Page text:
First known to the English as Shoal Cove, the French settlement of L'Anse-a-Canards was so named because of the local abundance of black ducks. The settlement originated from an early 1800s land grant to a fisherman named Tageon or Tachon, although the first permanent settler was said to be John Duffenais from neighboring Winterhouses. Tageon operated a lobster factory and may well have been a member of the Tagean family who later clashed with the English merchants at Port au Port West. Most early settlers of Mi'kmaq and Acadian stock were from Cheticamp, Cape Breton, and also from France, and St. Pierre. The school was started by the Roman Catholic Church in 1884.

Other early families originated in England and Scotland. John Gillis was from Glasgow and married Sarah MacDonald of Inverness. They moved to Broad Cove, Cape Breton, where three daughters were born. They then moved to Grand Codroy and Sandy Point, Bay St. George, where two sons were born in 1853 and 1855 before the family arrived at Black Duck Brook. By 1891, Black Duck Brook had 107 residents and was the largest settlement on the North Shore.

James Baird set up a lobster factory in 1888 with Mr. Haliburton as manager. The French on Red Island complained the lobster traps interfered with their herring fishery and forced the Baird operations to move to Bonne Bay in 1889. The factory building remain when the French moved out in 1904, but others soon arrived from adjoining settlements.

Our Lady of Lourdes parish started in 1912, but a missionary church, the Church of St. Francis Xavier in Black Duck Brook, was mentioned as early as 1894. The community's famous resident, fiddling virtue Emile Benoit, who was born March 24, 1913, and of Mi'kmaq and Acadian roots.

The French, and later the English, used the Long Point bar of land for temporary fishing stations. The French referred to the point from Winterhouses to where the light station now stands as La Barre, after the English called it The Bar, and later Long Point.

A settlement, composed of families of French, Mi'k Maq and English origin, existed until the mid-1900s when they were moved by the Newfoundland government. According to Walter and Emila Young of Black Duck Brook, there were a dozen family there, including Benoits, Formangers, Gaudets and Youngs. Joe Leroy later lived at Long Point year round, but most of the buildings found at Long Point, and adjoining Blue Beach where the harbour is located, are summer fishing cabins. The road was paved to the end of Black Duck Brook in 1989, and just eight kilometres of gravel road remains to Blue Beach.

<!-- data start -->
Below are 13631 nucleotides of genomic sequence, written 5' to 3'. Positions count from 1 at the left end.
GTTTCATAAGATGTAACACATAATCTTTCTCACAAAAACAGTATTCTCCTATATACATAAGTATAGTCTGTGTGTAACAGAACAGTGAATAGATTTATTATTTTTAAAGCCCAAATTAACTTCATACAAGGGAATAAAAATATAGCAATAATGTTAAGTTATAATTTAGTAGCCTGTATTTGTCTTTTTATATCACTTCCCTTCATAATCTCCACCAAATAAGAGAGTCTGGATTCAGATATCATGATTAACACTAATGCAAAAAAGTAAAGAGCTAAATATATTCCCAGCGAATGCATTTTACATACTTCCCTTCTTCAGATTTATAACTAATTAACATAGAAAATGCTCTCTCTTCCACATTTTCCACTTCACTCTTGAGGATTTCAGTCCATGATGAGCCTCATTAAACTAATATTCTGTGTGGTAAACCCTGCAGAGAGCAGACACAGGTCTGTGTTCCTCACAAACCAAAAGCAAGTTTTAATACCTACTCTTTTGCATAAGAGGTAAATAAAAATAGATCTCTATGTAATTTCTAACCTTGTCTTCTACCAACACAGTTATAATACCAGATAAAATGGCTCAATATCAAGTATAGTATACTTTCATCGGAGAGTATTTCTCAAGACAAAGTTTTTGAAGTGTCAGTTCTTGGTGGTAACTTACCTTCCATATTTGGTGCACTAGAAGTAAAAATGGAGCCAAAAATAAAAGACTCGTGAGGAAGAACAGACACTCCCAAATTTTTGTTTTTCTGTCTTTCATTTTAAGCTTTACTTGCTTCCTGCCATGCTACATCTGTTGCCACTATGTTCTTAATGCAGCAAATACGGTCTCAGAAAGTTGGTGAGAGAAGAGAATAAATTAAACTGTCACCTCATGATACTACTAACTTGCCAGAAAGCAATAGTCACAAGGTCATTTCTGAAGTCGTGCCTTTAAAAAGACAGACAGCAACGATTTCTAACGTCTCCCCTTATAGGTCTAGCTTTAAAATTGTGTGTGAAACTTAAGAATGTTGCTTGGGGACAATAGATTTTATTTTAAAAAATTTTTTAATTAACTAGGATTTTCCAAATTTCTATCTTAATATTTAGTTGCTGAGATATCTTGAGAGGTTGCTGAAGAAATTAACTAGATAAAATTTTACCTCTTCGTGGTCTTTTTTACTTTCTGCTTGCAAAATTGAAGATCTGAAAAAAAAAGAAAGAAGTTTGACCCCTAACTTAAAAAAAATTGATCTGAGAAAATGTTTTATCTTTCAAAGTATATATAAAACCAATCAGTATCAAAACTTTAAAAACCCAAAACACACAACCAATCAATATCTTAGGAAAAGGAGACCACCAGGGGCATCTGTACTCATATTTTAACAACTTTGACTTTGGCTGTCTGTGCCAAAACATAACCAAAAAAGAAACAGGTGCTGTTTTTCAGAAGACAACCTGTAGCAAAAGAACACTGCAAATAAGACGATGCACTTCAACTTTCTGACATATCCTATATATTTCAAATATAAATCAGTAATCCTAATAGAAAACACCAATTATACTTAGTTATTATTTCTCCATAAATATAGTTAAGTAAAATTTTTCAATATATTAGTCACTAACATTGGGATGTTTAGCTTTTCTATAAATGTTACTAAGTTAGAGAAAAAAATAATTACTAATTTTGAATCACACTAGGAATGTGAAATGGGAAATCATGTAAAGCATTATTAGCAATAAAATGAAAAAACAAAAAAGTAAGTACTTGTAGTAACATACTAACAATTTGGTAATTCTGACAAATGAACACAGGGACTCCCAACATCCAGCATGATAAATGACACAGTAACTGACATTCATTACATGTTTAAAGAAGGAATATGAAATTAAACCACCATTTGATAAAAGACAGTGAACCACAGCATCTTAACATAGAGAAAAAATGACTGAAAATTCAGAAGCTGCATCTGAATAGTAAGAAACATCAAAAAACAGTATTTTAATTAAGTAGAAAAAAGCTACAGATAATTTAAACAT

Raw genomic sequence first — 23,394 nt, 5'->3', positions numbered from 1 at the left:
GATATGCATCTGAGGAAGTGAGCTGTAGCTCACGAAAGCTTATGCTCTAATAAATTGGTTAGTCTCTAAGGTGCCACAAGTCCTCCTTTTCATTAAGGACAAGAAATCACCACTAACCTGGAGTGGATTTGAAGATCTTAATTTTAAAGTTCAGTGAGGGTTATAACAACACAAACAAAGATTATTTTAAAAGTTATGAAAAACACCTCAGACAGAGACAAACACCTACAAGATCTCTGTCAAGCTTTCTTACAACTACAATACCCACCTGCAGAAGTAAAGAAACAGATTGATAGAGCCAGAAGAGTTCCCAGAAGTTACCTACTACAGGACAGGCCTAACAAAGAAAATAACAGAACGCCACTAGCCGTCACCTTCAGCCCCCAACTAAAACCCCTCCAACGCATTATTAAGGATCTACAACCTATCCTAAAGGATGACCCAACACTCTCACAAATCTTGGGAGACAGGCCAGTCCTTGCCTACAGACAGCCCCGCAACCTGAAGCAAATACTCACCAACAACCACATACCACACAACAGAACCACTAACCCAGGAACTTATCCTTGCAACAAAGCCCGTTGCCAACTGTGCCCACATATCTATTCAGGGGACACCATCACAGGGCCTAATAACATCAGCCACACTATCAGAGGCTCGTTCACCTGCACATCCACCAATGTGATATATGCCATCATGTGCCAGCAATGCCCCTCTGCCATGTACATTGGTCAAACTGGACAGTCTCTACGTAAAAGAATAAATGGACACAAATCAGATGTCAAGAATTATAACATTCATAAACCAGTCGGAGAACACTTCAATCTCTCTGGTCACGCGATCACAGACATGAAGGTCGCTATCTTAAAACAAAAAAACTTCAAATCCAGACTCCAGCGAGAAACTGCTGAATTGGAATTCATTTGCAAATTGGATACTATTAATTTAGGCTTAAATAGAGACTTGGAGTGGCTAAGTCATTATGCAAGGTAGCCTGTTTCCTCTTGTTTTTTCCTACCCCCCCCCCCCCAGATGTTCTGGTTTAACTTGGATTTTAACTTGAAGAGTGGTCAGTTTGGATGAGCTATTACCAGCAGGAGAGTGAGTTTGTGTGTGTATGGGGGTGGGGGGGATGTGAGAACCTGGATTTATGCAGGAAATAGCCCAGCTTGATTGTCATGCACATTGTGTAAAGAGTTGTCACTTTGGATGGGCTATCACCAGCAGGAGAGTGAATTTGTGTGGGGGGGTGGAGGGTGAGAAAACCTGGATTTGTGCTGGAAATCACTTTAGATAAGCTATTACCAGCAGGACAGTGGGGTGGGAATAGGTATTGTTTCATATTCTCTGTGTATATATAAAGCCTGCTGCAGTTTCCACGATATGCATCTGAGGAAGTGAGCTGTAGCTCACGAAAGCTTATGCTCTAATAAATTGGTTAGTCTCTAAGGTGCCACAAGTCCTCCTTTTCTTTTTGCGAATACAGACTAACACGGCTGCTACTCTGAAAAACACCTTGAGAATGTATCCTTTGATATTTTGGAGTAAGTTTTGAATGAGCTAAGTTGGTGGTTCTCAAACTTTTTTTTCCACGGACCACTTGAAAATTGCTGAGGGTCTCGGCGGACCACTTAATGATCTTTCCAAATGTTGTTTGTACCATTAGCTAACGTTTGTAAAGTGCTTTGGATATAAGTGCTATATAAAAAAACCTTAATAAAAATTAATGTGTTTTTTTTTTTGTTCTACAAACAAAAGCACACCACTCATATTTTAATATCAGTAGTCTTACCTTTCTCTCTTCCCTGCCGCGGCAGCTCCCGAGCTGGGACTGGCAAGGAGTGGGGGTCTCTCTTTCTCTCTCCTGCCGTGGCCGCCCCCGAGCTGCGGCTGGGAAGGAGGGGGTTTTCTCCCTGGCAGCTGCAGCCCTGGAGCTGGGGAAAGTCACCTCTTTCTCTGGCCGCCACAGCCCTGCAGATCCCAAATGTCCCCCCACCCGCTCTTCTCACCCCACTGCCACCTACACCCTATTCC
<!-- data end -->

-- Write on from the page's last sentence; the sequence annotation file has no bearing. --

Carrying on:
The population peaked in 1901, when there were 178 residents, but had dropped to just 50 by 1921. Black Duck Brook had a post office by 1940. Most local fishermen haul up their boats on the gravel beach alongside the community or operate out of Blue Beach harbor at Long Point five miles to the north at the end of a gravel road. By 1976, Black Duck Brook had 132 residents.


Winterhouses

The French and French Indian arrived in the early 1800s to fish at neighboring L'Anse-a-Canards and winter in the heavily wooded area of Winterhouses. There was some farming, but the settlement was mainly a winter home; hence the name Maisons-d'Hiver. The community's English name has varied between Winter House and Winterhouses. It was first settled year round by John Duffenais in the 1820s or 1830s-he built the cemetery cross. The Duffenais family came from Margaree, Nova Scotia, and joined John around 1840. Adolf Lainey arrived around 1870. The first schoolhouse was built in the late 1800s or early 1900s.

The community now has very few trees and in 1976, there were 77 residents in 45 families, many with relatives in St. Pierre.


Lourdes

The French had a lobster factory at Clam Bank Cove, the settlement's original name. It was first mentioned in the 1884 census when there were 43 residents, and Harold March(e) was one of the first settlers- most of Mi'k Maq ancestry. The March(e) and Young families came from Cape St. George, and 1894 and 1897 directories listed William Brake, Isaac Duffney, Henry Edwary, John March, and Henry, Valentine, Arthur, Victor, Louis and John Young. Families arriving in the late 1890s came from Black Duck Brook, Mainland and Cape St. George. In 1901, there were 85 residents, and the 1904 directory added Henry Benoit, John Maclsaac and Angler Young.

A Mr. Nicol ran the local store for Abbott & Haliburton. The first priest was Father Pierre Adolphe Pineault from Rustoco, Prince Edward Island, who arrived at Clam Bank Cove in March 1912. He was priest until 1928 when Father Michael O'Reilly from County Caven, Ireland, arrived. Gerald Thomas wrote after Father O'Reilly made a pilgrimage to Lourdes in France he renamed the community, although others attribute the change to Father Pineault. A school had been built by 1905, with 21 pupils taught by Miss E. Noseworthy. Other early teachers were a Miss Morrison and Martin Flynn.

In 1911, there were 123 residents, and there were 10 lobster factories operating in addition to the cod, lobster, herring and seal fisheries. Milk production rose from 6,700 gallons in 1911 to 13,500 gallons by 1921. A sawmill was opened by the Benoits. There were already 18 fishing families in Clam Bank Cove by 1935: Henry, Joseph and Peter Benoit; Arthur Blake; Joseph Companion; Arsene Gaudon; John Green; James March; Victor, Robert and Peter Woods; and Frederick, John, Joseph, Rueben, Victor and William Young. In addition, Michael Glynn was a logger.